Beneath Prague’s cityscape of monumental castles and towering landmarks, there’s a host of weird and quirky places that you can stumble upon in and around the Czech capital. We’ve gathered most of the unusual sights and experiences that can add some fun colours to your visit to this remarkable city. 

    Prague has long been known for its affinity with the occult, so why not pay a visit to an old alchemist’s lab in the city? Or, if you’re one with a knack for the macabre, head out to an ossuary that’s built of human skeletons. A handful of spots are entwined in myths and legends, and theatres offer unordinary yet spectacular shows. Read on to learn why Prague is a peculiar capital to visit.


    Sedlec Ossuary

    Enter a chapel of bones

    Sedlec Ossuary is probably the most macabre Roman Catholic chapel you’ll ever visit. Europe has a good collection of ‘bone churches’ – places of worship made up of human skulls and skeletons – and this one in the Czech Republic has an especially intricate design. 

    The chapel of bones features skeletal remains from about 70,000 people, made into décor and furniture: a big and ghastly chandelier, skull candelabras and glass cabinets displaying hundreds of bones. You can reach the ossuary in an hour’s drive east from Prague.

    Location: Zámecká, 284 03 Kutná Hora, Czech Republic

    Open: April–September: daily from 8 am to 6 pm (9 am to 5 pm in October and March). November–February: daily from 9 am to 12 pm and 1 pm to 4 pm

    Phone: +420 326 551 049


    photo by Davis Staedtler (CC BY 2.0) modified


    Basilica of St. James

    Spot the dangling mummified thief’s arm

    The 13th-century Franciscan Kostel svatého Jakuba Většího (Basilica of St. James the Greater) is a baroque church in the heart of Prague’s Old Town. Past the impressive mosaics, beautifully gilded altar, and tomb of Count Vratislav of Mitrovice, play ‘I spy’ for a peculiar dangling object near the tomb entrance. 

    This black and withered thing is the 4 centuries-old forearm of a thief who attempted to steal from the high altar, but somehow got his arm ‘seized’ by the statue of the Virgin Mary. The monks caught the stuck thief and cut his arm off.

    Location: Malá Štupartská 635/6, 110 00 Staré Město, Czech Republic

    Open: Daily from 9.30 am to noon and from 2 pm to 4 pm

    Phone: +420 224 828 814


    photo by Flejberková Monika (CC BY-SA 4.0) modified


    Houska Castle

    A ‘gateway to hell’

    Houska Castle, a historical gothic landmark north of Prague, may not look fairytale-like, but it’s a site of eerie legends. This 13th-century, rocky cliff fortress is believed to have been built over a large bottomless hole, a ‘gateway to hell’, to seal it. Dark, winged beasts and otherworldly creatures were said to have crawled out of it.  

    Having served as a place where the Germans used to conduct inhumane experiments on prisoners of war during WWII simply makes way to crazier imaginations.

    Location: Houska 1, 471 62 Doksy, Czech Republic

    Open: Tuesday–Sunday from 10 am to 6 pm (closed on Mondays)

    Phone: +420 728 351 101


    photo by Ondrej Pospisil (CC BY-SA 2.0) modified


    Faust House

    Prague's ‘haunted house’

    The Faust House in Prague’s Charles Square was named after the legendary German figure who’s known for black magic and having made a pact with the devil. The mansion had a long list of successive inhabitants, ranging from alchemists and eccentrics who’ve mostly contributed to the house’s reputation.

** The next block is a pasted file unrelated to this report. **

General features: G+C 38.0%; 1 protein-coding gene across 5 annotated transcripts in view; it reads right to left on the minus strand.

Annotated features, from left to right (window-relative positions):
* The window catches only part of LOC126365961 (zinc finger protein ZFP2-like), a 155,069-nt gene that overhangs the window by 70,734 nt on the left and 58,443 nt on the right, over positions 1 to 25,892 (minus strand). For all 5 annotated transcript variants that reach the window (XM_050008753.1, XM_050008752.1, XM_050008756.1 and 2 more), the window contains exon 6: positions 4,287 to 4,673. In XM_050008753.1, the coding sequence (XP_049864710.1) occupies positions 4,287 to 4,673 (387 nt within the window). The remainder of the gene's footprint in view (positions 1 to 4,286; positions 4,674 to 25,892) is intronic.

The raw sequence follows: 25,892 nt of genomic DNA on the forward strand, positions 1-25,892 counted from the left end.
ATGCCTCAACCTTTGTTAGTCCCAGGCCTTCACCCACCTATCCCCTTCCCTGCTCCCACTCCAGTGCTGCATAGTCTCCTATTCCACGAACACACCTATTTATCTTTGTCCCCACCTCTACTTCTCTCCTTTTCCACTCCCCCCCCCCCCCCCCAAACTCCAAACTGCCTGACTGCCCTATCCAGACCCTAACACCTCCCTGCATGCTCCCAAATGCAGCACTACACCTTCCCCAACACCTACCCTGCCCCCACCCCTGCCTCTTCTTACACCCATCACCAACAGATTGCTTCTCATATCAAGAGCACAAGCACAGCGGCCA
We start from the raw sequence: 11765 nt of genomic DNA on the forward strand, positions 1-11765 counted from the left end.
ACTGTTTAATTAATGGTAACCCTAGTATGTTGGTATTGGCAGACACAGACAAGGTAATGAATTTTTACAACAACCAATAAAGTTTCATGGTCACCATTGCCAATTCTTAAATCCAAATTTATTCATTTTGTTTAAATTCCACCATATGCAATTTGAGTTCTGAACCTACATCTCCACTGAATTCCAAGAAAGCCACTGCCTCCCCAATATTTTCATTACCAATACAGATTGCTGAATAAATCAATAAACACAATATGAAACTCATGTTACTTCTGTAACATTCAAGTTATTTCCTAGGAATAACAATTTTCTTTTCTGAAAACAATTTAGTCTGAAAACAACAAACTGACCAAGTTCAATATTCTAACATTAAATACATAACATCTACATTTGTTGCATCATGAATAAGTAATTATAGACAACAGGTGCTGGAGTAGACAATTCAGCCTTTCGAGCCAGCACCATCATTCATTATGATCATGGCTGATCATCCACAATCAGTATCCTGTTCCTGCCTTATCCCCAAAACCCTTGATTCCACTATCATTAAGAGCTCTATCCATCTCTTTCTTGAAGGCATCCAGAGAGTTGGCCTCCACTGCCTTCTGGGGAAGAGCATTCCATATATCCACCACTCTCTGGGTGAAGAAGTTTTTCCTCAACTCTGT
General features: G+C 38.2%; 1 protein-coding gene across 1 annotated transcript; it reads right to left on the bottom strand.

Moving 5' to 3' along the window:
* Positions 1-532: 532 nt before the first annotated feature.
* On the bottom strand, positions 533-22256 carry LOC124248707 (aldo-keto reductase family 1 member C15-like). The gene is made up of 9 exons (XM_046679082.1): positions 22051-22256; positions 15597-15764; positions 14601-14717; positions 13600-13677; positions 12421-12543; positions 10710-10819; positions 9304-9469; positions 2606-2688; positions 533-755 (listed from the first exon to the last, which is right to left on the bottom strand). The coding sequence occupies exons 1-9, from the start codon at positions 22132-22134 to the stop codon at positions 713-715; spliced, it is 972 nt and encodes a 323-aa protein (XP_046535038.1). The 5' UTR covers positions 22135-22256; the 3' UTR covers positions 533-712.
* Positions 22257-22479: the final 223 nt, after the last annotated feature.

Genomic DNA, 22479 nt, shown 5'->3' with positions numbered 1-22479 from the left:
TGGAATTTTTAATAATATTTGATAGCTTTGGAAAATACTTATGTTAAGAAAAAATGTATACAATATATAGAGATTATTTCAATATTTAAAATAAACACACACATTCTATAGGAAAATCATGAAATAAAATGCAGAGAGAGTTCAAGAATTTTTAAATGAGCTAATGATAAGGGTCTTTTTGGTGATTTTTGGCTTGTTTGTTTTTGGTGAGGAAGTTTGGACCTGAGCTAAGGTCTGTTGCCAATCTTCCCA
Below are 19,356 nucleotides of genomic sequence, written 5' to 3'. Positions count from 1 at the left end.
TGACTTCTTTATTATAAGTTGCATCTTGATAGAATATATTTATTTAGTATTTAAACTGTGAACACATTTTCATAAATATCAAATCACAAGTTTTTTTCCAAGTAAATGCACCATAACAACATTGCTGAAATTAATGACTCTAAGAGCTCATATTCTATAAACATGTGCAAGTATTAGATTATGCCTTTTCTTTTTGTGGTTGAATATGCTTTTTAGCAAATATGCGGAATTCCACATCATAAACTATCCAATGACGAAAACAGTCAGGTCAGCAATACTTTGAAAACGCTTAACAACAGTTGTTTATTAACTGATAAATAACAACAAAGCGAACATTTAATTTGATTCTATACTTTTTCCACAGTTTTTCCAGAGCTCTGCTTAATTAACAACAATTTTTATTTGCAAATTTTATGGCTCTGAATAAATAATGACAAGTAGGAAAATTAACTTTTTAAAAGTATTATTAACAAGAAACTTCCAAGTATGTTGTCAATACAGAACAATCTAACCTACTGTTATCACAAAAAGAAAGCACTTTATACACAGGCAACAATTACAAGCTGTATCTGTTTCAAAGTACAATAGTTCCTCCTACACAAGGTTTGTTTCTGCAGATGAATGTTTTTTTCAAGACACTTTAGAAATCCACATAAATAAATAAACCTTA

To name a few, an astrologer lived there with his sons, only to have one kill another over a rumoured treasure hidden in the mansion. A mad scientist blew big holes in the ceilings during his chemistry experiments and even mechanically rigged the doors to open by themselves.

    Location: Na Slovanech, 128 00 Nové Město, Czech Republic


    photo by Øyvind Holmstad (CC BY-SA 3.0) modified


    Dripstone Wall at Wallenstein Palace and Gardens

    A grotesque grotto

    Deep within the lush and beautifully manicured gardens of Prague’s baroque Wallenstein Palace, you’ll come across a hidden grotesque feature known as the Dripstone Wall. It is believed that the grey wall was designed to mimic stalactites in a limestone cave. The result, however, made way to varying interpretations. 

    The wall is set in such stark contrast to the green lawns and colourful flower gardens. Look long enough, and the reliefs start to look like deformed hands and faces, and sometimes even animals.

    Location: Letenská 123/4, 118 00 Malá Strana, Czech Republic

    Open: Monday–Friday from 7.30 am to 6 pm, Saturday–Sunday from 10 am to 6 pm

    Phone: +420 257 075 707


    photo by Tugrul Kagan Ates (CC BY 3.0) modified


    The Magical Cavern in Petrin Park

    Enter a mad artist’s lair

    This quirky art gallery, deep within Prague’s Petrin Park, might be one of the most imaginative places you’ll ever visit. It isn’t for everyone, though – it can be a tad creepy. Free to enter, the gallery’s weird décor and vibe inside is accentuated by the peculiar hospitality of the artist-host himself, the eccentric Reon Argondian.  

    Reon won’t hold back to passionately talk to you about astrology and his fantasy, dream-like paintings. Most of his unicorn art and dreamscapes are set in his dreamland called Argondia.

    Location: Petřínské sady 417/5, 118 00 Prague 1, Czech Republic

    Open: Daily from 10 am to 10 pm


    Speculum Alchemiae

    The museum of alchemists and magicians of Old Prague

    For a better grasp of the Czech Republic’s medieval affiliation with alchemy, enter Speculum Alchemiae. Dubbed the ‘museum of alchemists and magicians of Old Prague’, this small museum features an old, underground lab, complete with dusty vials, pestles, scrolls and distillers.